(a) any rights or freedoms that have been recognized by the Royal Proclamation of October 7, 1763; and
(b) any rights or freedoms that now exist by way of land claims agreements or may be so acquired.
The notion of consent was also referred to in the landmark Supreme Court of Canada case Tsilhqot’in Nation v. British Columbia, 2014 SCC 44, where aboriginal title was officially recognized. In that case, at paragraph 76, the chief justice stated:
The right to control the land conferred by Aboriginal title means that governments and others seeking to use the land must obtain the consent of the Aboriginal title holders.
In the Tsilhqot’in case, it was not identified as to how to obtain the consent of an aboriginal group; however, these are communal rights and band councils must be aware of exercising powers as a fiduciary.
Band moneys are for the collective, they come because aboriginal rights and title are held communally; thus, the proper rights holders are the band members. When a band council negotiates they do so for the benefit of the band; it is the band that must consent as to how its collective rights are to be affected. This is reflected in the Manual for the Administration of Band Moneys where informed community consent is required in respect of settlement type funds. Settlement type agreements must be ratified by referendum based on the informed community consent of the membership. Also, the Supreme Court of Canada recognized the communal aspect of aboriginal title and rights in Delgamuukw and Tsilqot’in and others.
In Delgamuukw v. British Columbia,  3 S.C.R. 1010:
115 A further dimension of aboriginal title is the fact that it is held communally. Aboriginal title cannot be held by individual aboriginal persons; it is a collective right to land held by all members of an aboriginal nation. Decisions with respect to that land are also made by that community. This is another feature of aboriginal title which is sui generis and distinguishes it from normal property interests.
In Tsilhqot’in Nation v. British Columbia, 2014 SCC 44,  2 S.C.R. 256
 First, the Crown’s fiduciary duty means that the government must act in a way that respects the fact that Aboriginal title is a group interest that inheres in present and future generations. The beneficial interest in the land held by the Aboriginal group vests communally in the title-holding group. This means that incursions on Aboriginal title cannot be justified if they would substantially deprive future generations of the benefit of the land.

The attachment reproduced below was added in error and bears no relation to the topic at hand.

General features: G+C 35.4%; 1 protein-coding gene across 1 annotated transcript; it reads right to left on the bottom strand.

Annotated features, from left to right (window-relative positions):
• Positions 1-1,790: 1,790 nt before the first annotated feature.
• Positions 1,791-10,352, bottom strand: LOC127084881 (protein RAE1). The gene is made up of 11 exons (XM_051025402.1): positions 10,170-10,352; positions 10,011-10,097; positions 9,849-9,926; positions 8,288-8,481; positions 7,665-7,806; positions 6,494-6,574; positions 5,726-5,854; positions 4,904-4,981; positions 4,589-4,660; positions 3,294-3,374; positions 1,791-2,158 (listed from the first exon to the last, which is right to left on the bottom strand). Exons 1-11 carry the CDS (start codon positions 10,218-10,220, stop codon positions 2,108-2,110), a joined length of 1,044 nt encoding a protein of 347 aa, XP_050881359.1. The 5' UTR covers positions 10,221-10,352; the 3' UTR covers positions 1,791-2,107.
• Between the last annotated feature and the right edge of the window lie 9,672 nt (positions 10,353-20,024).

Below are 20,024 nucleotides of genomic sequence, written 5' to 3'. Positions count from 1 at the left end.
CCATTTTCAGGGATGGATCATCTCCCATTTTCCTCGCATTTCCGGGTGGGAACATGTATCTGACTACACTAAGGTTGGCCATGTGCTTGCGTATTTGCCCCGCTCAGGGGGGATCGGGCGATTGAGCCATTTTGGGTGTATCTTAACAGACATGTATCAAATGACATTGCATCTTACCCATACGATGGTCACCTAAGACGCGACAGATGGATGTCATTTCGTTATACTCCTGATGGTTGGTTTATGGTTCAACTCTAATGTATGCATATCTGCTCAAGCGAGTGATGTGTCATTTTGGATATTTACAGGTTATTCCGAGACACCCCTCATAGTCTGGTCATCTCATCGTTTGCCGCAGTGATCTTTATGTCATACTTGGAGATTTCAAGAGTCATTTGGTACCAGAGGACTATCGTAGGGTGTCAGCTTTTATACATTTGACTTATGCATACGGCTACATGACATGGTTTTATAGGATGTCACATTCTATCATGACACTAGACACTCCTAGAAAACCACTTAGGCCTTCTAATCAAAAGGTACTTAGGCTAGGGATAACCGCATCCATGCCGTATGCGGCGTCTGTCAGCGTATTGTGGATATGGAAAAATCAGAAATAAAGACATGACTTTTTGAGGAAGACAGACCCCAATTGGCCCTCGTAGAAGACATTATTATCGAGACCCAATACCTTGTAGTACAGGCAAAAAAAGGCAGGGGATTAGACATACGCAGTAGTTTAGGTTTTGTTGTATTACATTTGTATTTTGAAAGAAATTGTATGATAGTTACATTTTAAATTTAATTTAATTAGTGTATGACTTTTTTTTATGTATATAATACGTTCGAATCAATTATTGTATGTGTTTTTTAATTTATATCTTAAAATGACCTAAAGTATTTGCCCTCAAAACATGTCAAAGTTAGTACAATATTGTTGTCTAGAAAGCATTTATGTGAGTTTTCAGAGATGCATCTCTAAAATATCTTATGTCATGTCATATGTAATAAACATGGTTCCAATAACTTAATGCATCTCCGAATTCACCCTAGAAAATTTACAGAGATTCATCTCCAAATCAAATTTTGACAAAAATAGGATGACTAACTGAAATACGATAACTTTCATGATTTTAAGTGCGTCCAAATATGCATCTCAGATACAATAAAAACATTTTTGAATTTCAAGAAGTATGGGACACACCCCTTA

Getting back to Louie v. Louie, the BCCA summarized their decision by stating:
The removal of $25,000 from Band funds and the payment of $5,000 to each of the defendants was a clear and significant personal benefit to them, and them only. As a one-time payment, it did not benefit future members of Council or of the Band. Rather, it was a detriment to the Band. The conclusion seems to me inescapable that this was a breach of fiduciary duty, even in the context of a relatively informal and custom-based governance structure. In my view, such a structure should not deprive members of the Band of the protection of the fiduciary principle. They were entitled to hold the defendants to the high standard to which other fiduciaries are held in this country.
While Louie v. Louie stands to uphold the fiduciary duties, it also points to the need for having obtained free, prior, and informed consent of the true rights holders by a majority of the band, which in that case, hadn’t been proven.
On a side note in regards to fiduciary, in interpreting indigenous law, creation stories and oral histories can inform about indigenous customs or traditions. In 1918, the anthropologist Franz Boaz published a number of such stories in Kutenai Tales, one of which is the Ktunaxa story called “The Youth Who Killed The Chiefs”. In that story, there were chiefs that did not share food and the people were hungry. A young warrior killed those chiefs that did not share so that the community would also benefit. The moral of the story is that to be a chief, one must put the people first, and that is what the fiduciary principle is all about.